Heads and ‘cultures:’ A. C. Haddon, colonial exploration and the ‘Strickland River’ inscription

Ricardo Roque, 2019.

This essay examines how anthropogeographical conceptions become materialized in place names inscribed on human remains. With respect to a type of headhunting artefact designated in museum anthropology as ‘stuffed human heads’, I consider processes of inscription and theorizing accompanying the circulation of stuffed heads between New Guinea and Cambridge. I trace the micro-history of one inscription – ‘Strickland R’ – across interrelated labels, articles, texts, notes, and the head itself, in order to reveal intellectual constructs simultaneously abbreviated and materialized in the human remains. In Papua, stuffed heads were understood as evidence of the geography of headhunting and cannibal customs. In Cambridge, they were framed within anthropologist A. C. Haddon’s studies on the anthropogeography of New Guinea. By abbreviating colonial and scientific constructs, the words ‘Strickland R.’ enabled the material ‘stuffed head’ into which they fused to become inextricably linked to the theory and display of ‘culture areas’ in the museum.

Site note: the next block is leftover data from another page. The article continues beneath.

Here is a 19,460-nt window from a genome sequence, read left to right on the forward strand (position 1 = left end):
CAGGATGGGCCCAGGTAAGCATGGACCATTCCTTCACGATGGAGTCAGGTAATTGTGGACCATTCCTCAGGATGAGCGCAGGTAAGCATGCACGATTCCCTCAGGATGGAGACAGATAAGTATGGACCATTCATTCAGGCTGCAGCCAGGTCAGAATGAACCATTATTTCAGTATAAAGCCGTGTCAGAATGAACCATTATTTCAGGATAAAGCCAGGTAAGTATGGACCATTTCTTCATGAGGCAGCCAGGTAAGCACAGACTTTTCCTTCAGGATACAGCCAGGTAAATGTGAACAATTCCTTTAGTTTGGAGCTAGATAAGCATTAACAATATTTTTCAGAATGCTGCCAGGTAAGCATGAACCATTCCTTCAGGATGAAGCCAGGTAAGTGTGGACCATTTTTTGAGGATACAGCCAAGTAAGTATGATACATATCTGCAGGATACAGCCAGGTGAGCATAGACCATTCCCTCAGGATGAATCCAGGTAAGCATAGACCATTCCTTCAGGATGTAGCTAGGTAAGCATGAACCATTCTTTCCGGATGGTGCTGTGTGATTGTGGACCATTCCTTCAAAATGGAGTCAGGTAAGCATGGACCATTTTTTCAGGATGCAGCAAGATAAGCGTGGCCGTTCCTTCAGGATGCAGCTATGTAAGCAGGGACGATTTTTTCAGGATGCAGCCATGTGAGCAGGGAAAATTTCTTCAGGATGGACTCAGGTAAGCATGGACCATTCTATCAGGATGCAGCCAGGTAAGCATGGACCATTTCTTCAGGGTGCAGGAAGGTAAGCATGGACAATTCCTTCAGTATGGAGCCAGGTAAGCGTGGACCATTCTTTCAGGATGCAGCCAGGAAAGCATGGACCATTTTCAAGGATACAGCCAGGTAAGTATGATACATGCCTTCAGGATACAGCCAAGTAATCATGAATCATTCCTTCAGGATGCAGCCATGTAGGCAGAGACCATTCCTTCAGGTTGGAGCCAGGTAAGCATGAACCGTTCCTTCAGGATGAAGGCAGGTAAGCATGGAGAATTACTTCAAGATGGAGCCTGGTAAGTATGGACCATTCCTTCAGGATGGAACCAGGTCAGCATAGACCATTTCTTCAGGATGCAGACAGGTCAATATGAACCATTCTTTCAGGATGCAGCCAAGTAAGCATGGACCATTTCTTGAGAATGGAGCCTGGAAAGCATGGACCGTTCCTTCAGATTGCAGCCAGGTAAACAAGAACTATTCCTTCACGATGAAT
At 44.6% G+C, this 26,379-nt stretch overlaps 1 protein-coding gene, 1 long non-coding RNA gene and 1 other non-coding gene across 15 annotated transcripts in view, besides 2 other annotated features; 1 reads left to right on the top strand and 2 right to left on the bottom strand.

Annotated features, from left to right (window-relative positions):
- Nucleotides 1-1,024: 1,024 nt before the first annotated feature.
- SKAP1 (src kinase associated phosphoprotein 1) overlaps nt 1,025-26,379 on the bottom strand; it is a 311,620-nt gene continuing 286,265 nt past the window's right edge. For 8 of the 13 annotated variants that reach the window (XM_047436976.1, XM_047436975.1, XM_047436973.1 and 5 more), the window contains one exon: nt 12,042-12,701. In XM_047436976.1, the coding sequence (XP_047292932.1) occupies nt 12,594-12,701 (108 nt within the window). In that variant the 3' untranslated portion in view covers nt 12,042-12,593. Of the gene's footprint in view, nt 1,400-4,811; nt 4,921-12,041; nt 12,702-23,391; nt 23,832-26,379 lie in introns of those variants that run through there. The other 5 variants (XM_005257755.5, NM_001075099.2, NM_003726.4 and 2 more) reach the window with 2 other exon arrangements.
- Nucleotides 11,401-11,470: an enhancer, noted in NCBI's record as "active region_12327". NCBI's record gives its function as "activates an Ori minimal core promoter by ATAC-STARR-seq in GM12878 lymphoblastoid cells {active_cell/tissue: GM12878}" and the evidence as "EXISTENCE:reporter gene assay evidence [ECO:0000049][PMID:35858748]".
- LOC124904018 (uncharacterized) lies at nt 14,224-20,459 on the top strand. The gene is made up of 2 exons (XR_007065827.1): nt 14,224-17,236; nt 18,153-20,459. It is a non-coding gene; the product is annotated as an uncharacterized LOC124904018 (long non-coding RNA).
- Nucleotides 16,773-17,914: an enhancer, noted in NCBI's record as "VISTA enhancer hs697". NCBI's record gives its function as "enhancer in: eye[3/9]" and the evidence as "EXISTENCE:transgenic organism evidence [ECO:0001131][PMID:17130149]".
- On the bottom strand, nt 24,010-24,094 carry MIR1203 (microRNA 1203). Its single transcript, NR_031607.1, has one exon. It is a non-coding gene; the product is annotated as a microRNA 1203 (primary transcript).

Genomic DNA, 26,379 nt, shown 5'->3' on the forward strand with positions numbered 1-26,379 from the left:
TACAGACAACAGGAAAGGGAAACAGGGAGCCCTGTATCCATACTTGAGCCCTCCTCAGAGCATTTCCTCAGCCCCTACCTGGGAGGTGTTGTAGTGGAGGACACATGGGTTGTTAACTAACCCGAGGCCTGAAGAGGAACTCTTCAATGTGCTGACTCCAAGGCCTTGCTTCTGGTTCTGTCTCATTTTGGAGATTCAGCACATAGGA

S. D. Burrows, “Fly and Alice Rivers: Sketch from Traverse,” in Commonwealth of Australia, Papua: Annual Report for the Year 1913–14 (Melbourne, 1914), 205, National Library of Australia, Canberra, Nq 354.952 AUS. http://nla.gov.au/nla.obj-164108480/view?partId=nla.obj-164206979

Full citation: R. Roque, “Heads and ‘cultures’: A. C. Haddon, colonial exploration and the ‘Strickland River’ inscription’, History and Anthropology, 2019 DOI: 10.1080/02757206.2019.1623211

This project is funded by FCT (PTDC/HAR- HIS/28577/2017)

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